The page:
After the riots in 1990 that caused the cancellation of Poly Royal, students had to think of a new way to open up the campus for the weekend and showcase their work.
Poly Royal was a wonderful thing that got out of hand, Joe Sabol, the retired associate dean of Agriculture and the father of Open House, said. A year was skipped with a very modified test to see if Cal Poly could go back to its roots, he said.
“The first year, 1991, we called it the ‘Lemonade Committee’ because we were going to make something sweet out of a bad deal,” Sabol said.
That’s how the birth of Open House happened, Marquam Piros, an honoree of this year’s Open House said.
Piros was Associated Students, Inc. (ASI) president at the time and is credited as one of many who helped to start the event that is such a part of Cal Poly’s culture, he said.
“I wanted to give students a sense of pride that we could bring something that had such a bad rap, and that we could do it in a way that brought honor and respect back to Cal Poly,” Piros said.
A lot of clubs lost revenue when Poly Royal was cancelled, Piros said. Piros and other students focused on how they could bring back a productive version that would expose what Cal Poly is for students, but also be beneficial for the community.
“We were the ones who broke the trust with the community, so we needed to reestablish the trust with the community,” he said.
The year Poly Royal ended more than 30,000 people attended, but it wasn’t always one giant party, Sabol said.
Former Cal Poly President Dale Andrews was responsible for the first Poly Royal, Sabol said.
“He went to a big event in Michigan or Minnesota, or some place far away and he came back with this idea about an open house and he named it ‘Poly Royal,’” Sabol said.
Students used to get out at noon on the Thursday before the big weekend to decorate classrooms, he said. Students often worked until midnight. It was very important to everyone to open up the campus to the community, he said.
“After dark, that’s when we got in trouble,” he said. “All the people who didn’t really care about our community and didn’t care about our university, they just came to have a good time and they ruined it.”
The first year after the cancellation of Poly Royal, the College of Agriculture, Food and Environmental Sciences (CAFES) quietly hosted their own version, Sabol said.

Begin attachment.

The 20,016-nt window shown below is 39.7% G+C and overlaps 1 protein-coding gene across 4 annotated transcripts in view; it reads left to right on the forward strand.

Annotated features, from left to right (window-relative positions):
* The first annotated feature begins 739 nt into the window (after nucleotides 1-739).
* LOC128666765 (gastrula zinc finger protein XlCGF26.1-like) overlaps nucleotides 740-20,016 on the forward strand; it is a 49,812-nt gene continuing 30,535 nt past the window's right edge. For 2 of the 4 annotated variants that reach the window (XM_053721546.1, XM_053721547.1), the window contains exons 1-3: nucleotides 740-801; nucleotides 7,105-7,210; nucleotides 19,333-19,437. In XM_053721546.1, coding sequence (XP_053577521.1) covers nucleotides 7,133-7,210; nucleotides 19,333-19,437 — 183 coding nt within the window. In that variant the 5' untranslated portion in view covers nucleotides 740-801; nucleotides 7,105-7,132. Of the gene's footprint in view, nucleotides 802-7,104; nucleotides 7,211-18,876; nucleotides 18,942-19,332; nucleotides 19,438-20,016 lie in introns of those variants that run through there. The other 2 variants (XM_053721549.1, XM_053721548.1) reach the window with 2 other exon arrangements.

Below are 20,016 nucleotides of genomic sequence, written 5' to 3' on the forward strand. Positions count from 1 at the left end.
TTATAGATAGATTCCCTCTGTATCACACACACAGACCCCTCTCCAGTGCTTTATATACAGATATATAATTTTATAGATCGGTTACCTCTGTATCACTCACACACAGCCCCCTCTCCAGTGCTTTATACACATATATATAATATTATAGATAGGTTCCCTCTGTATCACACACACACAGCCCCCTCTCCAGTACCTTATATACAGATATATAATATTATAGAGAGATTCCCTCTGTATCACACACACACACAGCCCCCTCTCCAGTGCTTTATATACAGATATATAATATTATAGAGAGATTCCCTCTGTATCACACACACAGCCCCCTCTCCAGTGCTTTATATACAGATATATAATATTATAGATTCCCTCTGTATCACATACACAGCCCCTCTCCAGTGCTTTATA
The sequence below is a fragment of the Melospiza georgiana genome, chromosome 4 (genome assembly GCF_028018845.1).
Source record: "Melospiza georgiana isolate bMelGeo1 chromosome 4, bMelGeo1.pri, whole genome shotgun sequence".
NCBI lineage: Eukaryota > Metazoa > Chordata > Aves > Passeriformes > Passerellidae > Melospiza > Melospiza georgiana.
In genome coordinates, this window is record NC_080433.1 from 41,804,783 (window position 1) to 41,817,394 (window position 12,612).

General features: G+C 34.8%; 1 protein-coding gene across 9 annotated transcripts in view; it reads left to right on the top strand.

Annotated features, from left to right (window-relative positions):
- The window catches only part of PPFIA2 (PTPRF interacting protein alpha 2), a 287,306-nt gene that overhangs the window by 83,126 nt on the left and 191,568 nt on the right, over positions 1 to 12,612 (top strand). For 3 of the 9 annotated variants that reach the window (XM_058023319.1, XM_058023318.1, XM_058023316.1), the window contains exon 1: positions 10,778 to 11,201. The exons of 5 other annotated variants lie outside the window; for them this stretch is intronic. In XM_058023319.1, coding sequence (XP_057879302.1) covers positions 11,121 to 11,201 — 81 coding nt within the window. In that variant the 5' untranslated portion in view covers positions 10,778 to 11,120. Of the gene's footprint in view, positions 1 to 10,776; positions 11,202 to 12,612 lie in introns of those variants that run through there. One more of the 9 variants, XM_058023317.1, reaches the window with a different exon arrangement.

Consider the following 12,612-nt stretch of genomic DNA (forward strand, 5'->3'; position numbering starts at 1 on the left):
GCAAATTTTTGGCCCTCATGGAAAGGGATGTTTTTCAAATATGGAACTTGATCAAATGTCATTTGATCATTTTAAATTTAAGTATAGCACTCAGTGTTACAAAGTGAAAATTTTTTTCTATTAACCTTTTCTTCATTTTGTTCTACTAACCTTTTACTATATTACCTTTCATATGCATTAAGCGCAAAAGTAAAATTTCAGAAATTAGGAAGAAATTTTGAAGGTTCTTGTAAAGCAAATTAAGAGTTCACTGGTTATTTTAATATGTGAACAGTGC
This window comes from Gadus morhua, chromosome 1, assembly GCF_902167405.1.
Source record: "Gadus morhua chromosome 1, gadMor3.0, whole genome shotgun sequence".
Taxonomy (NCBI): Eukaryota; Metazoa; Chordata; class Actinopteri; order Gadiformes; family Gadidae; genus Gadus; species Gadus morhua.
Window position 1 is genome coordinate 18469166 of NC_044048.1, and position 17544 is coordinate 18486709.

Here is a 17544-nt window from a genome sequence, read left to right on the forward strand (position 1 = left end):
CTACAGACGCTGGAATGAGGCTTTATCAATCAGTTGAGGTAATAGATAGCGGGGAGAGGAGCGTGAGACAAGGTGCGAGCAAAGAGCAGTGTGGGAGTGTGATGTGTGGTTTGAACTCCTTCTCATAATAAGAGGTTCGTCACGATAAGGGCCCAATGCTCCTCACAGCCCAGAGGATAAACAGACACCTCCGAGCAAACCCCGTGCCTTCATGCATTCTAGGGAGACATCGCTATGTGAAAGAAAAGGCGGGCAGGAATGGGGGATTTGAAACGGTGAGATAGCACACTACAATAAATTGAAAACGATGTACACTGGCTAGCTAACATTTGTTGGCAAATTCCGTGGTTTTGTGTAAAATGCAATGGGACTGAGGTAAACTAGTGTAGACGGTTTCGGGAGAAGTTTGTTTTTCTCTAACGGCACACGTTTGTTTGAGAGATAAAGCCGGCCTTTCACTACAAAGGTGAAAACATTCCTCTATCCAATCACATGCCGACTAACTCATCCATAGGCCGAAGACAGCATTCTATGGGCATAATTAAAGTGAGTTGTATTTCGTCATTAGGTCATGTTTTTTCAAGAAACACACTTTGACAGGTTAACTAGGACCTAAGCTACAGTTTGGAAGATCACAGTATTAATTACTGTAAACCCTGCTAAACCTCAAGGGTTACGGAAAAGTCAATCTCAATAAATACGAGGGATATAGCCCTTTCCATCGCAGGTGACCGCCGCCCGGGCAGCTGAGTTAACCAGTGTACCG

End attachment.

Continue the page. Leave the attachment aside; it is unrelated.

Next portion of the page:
“Dr. (Warren) Baker, the president, gave us permission to have a controlled, secret open house where only our new students would be invited, only our parents would be invited, and we didn’t let anybody know,” Sabol said.
Because agriculture’s open house worked, the very next year a committee was formed to get an open house for everybody, Sabol said.
“We were nervous,” Sabol said. “Everyone had such a good time at Poly Royal, they wanted it instantly to come back, and it was never going to come back the way it was.”
Once the city recognized that the students were dedicated to bringing back something productive, they were supportive, Piros said. He credits the consistency of the student leadership that really helped boost the community’s confidence in them, he said.
“They basically gave us the key to the campus for the weekend and said, ‘make this happen’ and ‘make us proud,’” Piros said.
The students pulled it off, Sabol said.
“You look at the Mustang Daily, the headline the next Monday said ‘It worked,'” Sabol said.
Students were proud of it, Sabol said. Because everyone was proud and reaching for the same goal, they kept each other responsible. That’s why it was a success, he said.
“We owned it, we owned the day,” Sabol said.
Twenty years later, students are still coming in April and getting introduced to what Cal Poly’s about, Orientation Programs coordinator Jason Mockford said. Open House was born out of the traditions of Poly Royal that were about the campus, but it adds the admitted students portion, he said.
“They’re really in the mode of they’ve been admitted to the university and they’re trying to decide between Cal Poly and the other choices that they have,” Mockford said. “We want them to make an informed decision.”
Open House gives us an opportunity to really showcase the great things the university has to offer, Student Life & Leadership Assistant Director Andrene Kaiwi-Lenting said.
“It’s from the the perspective of the student’s eye,” she said. “We get to showcase the projects students are working on, the activities they’re involved in.”
The “Learn by Doing” philosophy is really incorporated into Open House, Piros said. All huge projects such as Open House are really a reflection of an entire team and there were many people that contributed to creating the original Open House. Piros is humbled at the fact something he helped start over from scratch has lasted well beyond his time at Cal Poly, he said.
“We’re all still a little amazed that our little rag-tag group could do it,” Piros said.